OCEAN PARK — Ocean Park Elementary School went on lockdown on the morning of Monday, Nov. 19, after the owner of a nearby business found what appeared to be a bomb in a vehicle.

The suspected bomb did not detonate and no one was harmed, but the incident caused considerable disruption — emergency responders evacuated nearby buildings, called in a bomb-squad and shut down surrounding streets for about three hours.

Long Beach Police are investigating the possibility that the incident could be linked to a March 5 incident, in which a Long Beach officer found a similar bomb near a public restroom.

George Hill, owner of Hill’s Autobody and Towing, said the incident started when he got a call from the owner of a stolen vehicle the Pacific County Sheriff’s Office had dropped off after impounding it on Sunday night. When Hill inspected the truck on behalf of the owner, he found some bags in the back that did not belong to the owner.

“I opened up a backpack, there was a glass jar with a wire coming out of it,” Hill said. The canning jar contained a pink jelly-like substance.

“I carried it across the street put it on a stump, called it the sheriff’s department,” Hill said.

Washington State Patrol troopers and deputies from Pacific County Sheriff’s Office responded. They closed the streets in a 300-foot radius around Hill’s Autobody and Towing, advised the school to go on a precautionary lockdown, and evacuated Hill’s shop, Anita’s Coastal Cafe, DPR Builders, Lighthouse Realty and some private residences. Local authorities called in help from law enforcement agencies with expertise in dealing with potential explosives. As of press time, it was not clear yet whether the bomb was the real thing, or just a convincing fake.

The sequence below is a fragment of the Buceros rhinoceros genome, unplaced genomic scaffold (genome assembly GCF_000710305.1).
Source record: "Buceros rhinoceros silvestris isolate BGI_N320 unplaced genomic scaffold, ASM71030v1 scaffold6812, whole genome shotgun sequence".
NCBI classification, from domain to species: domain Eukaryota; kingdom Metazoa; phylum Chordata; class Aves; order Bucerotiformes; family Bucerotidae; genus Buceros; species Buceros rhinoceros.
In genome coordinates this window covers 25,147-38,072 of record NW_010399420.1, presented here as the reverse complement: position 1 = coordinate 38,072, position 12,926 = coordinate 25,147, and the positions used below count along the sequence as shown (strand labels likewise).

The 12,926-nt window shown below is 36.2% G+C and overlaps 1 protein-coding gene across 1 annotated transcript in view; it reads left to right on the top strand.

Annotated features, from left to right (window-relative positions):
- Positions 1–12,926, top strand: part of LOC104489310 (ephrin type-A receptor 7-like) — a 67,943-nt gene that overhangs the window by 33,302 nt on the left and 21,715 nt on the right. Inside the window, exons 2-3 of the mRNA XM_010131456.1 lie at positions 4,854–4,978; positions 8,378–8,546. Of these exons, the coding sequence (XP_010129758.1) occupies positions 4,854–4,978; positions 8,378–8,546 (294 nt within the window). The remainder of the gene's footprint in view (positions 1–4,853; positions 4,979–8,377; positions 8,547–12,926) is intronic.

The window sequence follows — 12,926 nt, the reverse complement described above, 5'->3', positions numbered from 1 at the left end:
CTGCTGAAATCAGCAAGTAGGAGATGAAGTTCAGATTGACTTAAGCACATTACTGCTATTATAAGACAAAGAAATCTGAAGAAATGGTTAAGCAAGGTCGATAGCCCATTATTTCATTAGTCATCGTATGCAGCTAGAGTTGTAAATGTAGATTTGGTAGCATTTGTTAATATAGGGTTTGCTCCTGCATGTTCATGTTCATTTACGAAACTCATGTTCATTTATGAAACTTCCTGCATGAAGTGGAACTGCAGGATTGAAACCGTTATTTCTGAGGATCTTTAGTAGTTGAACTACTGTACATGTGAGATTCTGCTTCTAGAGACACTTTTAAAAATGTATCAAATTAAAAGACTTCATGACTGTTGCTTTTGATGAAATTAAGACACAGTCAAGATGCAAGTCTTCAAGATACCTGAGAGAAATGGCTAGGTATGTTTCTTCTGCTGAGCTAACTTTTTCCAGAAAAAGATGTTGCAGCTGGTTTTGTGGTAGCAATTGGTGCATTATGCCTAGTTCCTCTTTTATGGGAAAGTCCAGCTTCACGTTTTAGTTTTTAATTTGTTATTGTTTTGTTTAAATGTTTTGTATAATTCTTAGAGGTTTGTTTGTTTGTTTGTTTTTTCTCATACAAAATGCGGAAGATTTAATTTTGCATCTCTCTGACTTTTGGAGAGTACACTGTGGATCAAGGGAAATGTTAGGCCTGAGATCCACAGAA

In a video posted to his popular YouTube channel, Hill filmed himself as he rooted through several bags in the back of the stolen truck. Hill said he was comfortable handling the apparent bomb because his father used to work with explosives.

At about 10:30 p.m. on Nov. 18. Deputy Sean Eastham pulled over a black 1993 Chevy truck that had no front license plate as he was patrolling near SR 103 and 204th Lane. Eastham recognized the driver, Timothy Isom, 35, of Naselle, “from many previous contacts,” according to a probable cause statement. Eastham learned Isom had a suspended license, a Department of Corrections warrant, and is required to have an ignition interlock device in his vehicle. He also learned there was no registration record for the truck, which Isom said belonged to his girlfriend. Dispatchers ran the VIN number, and learned that it had been reported stolen in Aberdeen on Sept. 21.

Eastham placed Isom under arrest. During a search, Isom said he didn’t have any weapons or contraband, other than some “boner pills” that a friend had given him. Eastham found a baggie containing five small white pills in Isom’s coat pocket. He was able to confirm that they were sildenafil, the drug commonly known by its trade name, Viagra. Eastham placed the pills in evidence.